The Psychology of Color

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The Psychology of Color

It’s been known for centuries that color can have an impact on the human brain. Specifically, different colors can influence a person’s mood and feelings.

So, what are they?

“Humans react powerfully on an emotional level to colors,” writes author Cath Caldwell. “Research has shown that there is consistency in the responses people have to colors.” The author goes on to explain: “For example, warmer colors (red, orange, yellow) generally stimulate, while cooler colors (blue, indigo, violet) are calming.”

Although color psychology is a tool more used in art and design rather than in pure psychology nowadays, colors can certainly influence a person’s state of mind, as the above mentioned words indicate.

“Although interpretations vary hugely, color is used all over the world to symbolize collective values,” Caldwell writes. “Red, for instance, means love and passion to many but is also the color of blood, conflict, and revolution.” She goes on to write further: “In China, red is the luckiest color, whereas in South Africa, it is worn by mourners.”

Other examples abound.

The color green, for instance, can be interpreted to mean that someone or something is “refreshed,” grounded,” or “optimistic,” while the color green can also mean “luck,” “fertility,” and “jealousy.”

So, although there is some agreement on the meaning of some colors, the psychology of color can and does vary geographically and throughout time. One thing is for certain, however: Color does impact human psychology as well as culture.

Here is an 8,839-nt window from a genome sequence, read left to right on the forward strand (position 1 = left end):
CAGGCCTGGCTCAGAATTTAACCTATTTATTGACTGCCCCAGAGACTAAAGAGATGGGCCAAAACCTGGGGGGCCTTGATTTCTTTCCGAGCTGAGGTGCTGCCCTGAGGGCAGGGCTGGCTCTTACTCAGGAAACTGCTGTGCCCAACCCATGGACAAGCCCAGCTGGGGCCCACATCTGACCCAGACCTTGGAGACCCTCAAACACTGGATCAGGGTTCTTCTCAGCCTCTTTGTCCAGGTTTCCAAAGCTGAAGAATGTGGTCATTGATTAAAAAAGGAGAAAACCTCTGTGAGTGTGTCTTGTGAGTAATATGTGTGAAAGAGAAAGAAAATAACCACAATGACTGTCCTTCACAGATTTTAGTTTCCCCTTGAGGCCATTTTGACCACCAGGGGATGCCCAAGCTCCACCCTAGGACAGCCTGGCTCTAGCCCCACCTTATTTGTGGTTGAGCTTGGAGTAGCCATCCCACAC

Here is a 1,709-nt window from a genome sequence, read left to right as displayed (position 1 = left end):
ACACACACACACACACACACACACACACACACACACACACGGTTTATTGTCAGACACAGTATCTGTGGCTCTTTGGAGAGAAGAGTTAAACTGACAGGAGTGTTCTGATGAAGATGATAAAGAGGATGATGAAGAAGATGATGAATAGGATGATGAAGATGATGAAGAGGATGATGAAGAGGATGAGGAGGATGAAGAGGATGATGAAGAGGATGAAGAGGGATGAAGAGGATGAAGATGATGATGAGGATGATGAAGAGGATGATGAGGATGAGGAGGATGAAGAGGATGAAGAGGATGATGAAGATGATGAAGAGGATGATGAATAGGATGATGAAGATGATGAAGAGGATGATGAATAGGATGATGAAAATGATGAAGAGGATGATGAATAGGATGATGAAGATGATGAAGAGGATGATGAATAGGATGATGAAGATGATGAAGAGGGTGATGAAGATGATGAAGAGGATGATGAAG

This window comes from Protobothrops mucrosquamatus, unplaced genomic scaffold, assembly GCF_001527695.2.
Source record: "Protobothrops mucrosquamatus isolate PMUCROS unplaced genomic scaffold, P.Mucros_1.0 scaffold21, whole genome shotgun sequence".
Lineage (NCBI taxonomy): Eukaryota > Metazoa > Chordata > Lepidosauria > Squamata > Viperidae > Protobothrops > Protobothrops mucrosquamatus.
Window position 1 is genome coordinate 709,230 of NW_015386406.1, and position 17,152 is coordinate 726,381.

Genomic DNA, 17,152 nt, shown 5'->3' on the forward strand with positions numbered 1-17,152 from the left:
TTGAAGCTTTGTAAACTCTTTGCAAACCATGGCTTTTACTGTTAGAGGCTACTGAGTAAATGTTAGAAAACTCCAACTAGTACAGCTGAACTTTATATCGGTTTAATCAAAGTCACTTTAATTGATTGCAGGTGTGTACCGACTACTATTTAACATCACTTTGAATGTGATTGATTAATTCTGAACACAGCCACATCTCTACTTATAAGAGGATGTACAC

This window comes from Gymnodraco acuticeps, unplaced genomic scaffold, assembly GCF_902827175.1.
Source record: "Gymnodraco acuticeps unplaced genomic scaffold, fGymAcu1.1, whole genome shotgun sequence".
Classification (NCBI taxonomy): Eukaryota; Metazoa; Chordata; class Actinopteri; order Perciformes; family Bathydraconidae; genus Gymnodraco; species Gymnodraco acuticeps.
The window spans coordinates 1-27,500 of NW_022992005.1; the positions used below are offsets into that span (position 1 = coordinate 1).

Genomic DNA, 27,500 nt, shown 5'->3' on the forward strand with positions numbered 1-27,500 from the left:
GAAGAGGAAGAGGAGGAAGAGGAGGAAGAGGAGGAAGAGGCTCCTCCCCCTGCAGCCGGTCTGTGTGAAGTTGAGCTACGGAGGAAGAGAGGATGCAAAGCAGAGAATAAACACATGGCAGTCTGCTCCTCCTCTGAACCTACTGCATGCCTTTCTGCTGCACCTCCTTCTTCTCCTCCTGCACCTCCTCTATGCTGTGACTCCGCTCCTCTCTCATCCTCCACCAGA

Caldwell explains how color works on a technical level.

“An object looks a certain color to us because its surface absorbs some wavelengths and reflects others,” she writes. “For example, a banana looks yellow because it reflects only yellow light—all the other wavelengths are absorbed by its surface.”

When describing a color, it is important to keep the following factors in mind:

  1. Hue – “. . . is described by the color’s wavelength.”
  2. Tint – “. . . Are lighter version [of the color’s] hue.”
  3. Shade – “. . . Mixing a hue with black makes a darker version.”
  4. Tonal Value – “. . . describes the specific qualities of a hue.”

One final thing to understand is that some colors or hues can compliment and clash with one another, and this is described as color theory. In brief, the color wheel theory is a 12-section wheel “that shows how the colors relate to each other.” Colors can contract with one another or balance one another based on their position on the color wheel.

To conclude, color can have an impact on human psychology. Although there is a wide interpretation of what a color means, there is enough similarity that some general guidelines about how color is used to impact human psychology emerge. Finally, colors can be described by four factors, which include hue, tint, shade, and tonal value.

The next time you deliberately look at a color, as yourself a simple question: “How does this make me feel?”

References:

Caldwell, C. (2019). Graphic design for everyone. DK Publishing, New York, NY.

Kenny Luck
Kenny Luck
Kenny Luck is an author and educator from Wilkes-Barre, Pennsylvania. A graduate of Marywood University in Scranton, PA, Luck holds a Bachelor's Degree in Political Science and graduated with a Master's Degree in Education from the same institution in 2010. He has written for local publications such as The Weekender. His published work includes: Thumbing Through Thoreau (2010), NEPATIZED (2011), and 101 Facts of Love (2014). Luck has worked in public relations and media, and has taught college-level writing courses at several colleges and universities around Northeastern Pennsylvania. In 2010, he was voted "Best Author" by Electric City readers.

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